Visually, correct wheel slip produces visible lug marks but with distinct soil crumbling near the tire centerline.  To definitively measure wheel slip, you'll need two people, two stakes, and a piece of chalk: 1. Choose a typical, un-worked flat area in a field that represents normal working conditions.  2. Mark the side of a drive tire with a line using chalk.  3. Place two stakes in the ground 100 feet apart.  4. Allow the tractor to come up to speed with a tillage implement in the ground before it passes the first stake.  5. Your observer will count the number of tire revolutions to the nearest quarter turn between the two stakes.  6. Multiply the number of revolutions times the circumference of the tire, which can be directly measured or calculated by multiplying the tire diameter times pi (3.14).  7. Subtract 100 from this number and that is the percent wheel slippage.  Example: 6.25 revolutions were counted and the tire circumference was 18 feet.  (6.25 x 18) - 100 = 12.5%. 

Horsepower-hours per gallon not considered when tractor shopping

Category Pumped Irrigation
Possible Condition Rating Tooltip Notes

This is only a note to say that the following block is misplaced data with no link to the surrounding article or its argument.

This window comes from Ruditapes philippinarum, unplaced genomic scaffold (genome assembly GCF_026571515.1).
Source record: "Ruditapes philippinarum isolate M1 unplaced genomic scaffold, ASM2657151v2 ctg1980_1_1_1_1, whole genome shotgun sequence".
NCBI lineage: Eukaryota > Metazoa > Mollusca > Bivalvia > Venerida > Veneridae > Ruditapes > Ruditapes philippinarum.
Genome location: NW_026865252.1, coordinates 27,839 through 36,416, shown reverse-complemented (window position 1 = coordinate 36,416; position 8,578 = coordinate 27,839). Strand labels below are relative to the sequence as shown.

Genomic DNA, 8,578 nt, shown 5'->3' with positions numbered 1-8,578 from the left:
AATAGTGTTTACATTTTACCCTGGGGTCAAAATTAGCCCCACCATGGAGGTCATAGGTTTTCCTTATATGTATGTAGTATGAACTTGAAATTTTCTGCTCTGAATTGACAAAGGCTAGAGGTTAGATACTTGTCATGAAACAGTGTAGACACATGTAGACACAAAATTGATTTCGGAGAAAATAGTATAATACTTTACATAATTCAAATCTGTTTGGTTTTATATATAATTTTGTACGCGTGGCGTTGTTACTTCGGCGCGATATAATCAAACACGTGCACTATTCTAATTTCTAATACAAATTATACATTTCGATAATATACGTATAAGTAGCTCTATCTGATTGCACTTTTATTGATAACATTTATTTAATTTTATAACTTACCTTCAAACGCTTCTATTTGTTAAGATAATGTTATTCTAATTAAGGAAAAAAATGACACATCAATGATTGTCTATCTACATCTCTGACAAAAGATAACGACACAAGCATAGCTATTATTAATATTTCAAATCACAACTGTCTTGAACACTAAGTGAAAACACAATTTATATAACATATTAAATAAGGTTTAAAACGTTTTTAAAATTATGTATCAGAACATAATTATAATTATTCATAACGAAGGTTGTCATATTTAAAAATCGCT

Evapotranspiration-based irrigation scheduling not used

Soil moisture test-based irrigation scheduling (hand, field, probes) not used

Pump inefficient as determined by pump test

Pumping efficiency is the ratio of the output water horsepower to the input shaft horsepower expressed as a percentage. Pump Efficiency (%) = (GPM x Total Head x 100)/(Input HP x 3960). Recommended minimum pump efficiencies: Centrifugal, self-priming - 60%; Centrifugal, non self-priming - 65%; Submersible - 70%; Vertical shaft turbine - 70%.

High pressure center pivot system in use (greater than 50 psi)

Nozzle worn or used for more than 7,000 hours of operation

If sand has entered your water source, recommended run time may be less. One way to check to see if the nozzle is worn is to purchase a drill bit of the same exact size as the manufactured size of your nozzle. Compare how the drill bit fits into the used nozzle versus a brand new nozzle of the same size.  In some cases, the bit may go all the way through the opening of the used nozzle while it will not be able to fit through the opening of the brand new nozzle. 

Gaskets worn on above ground irrigation pipe

Well screen plugged as determined by excessive drawdown

Diesel pump engine used despite access to electricity

Variable frequency drive not used despite varying irrigation requirements from one pump

Off peak electric rates not utilized if offered

Regular pump and motor/engine maintenance not performed

Category Livestock Waterers
Possible Condition Rating Tooltip Notes

Waterer heated with electricity, natural gas, or propane

Thermostat set higher than 40 F

At a minimum, the temperature should be set lower than the ground water temperature but higher than freezing to minimize heating needs.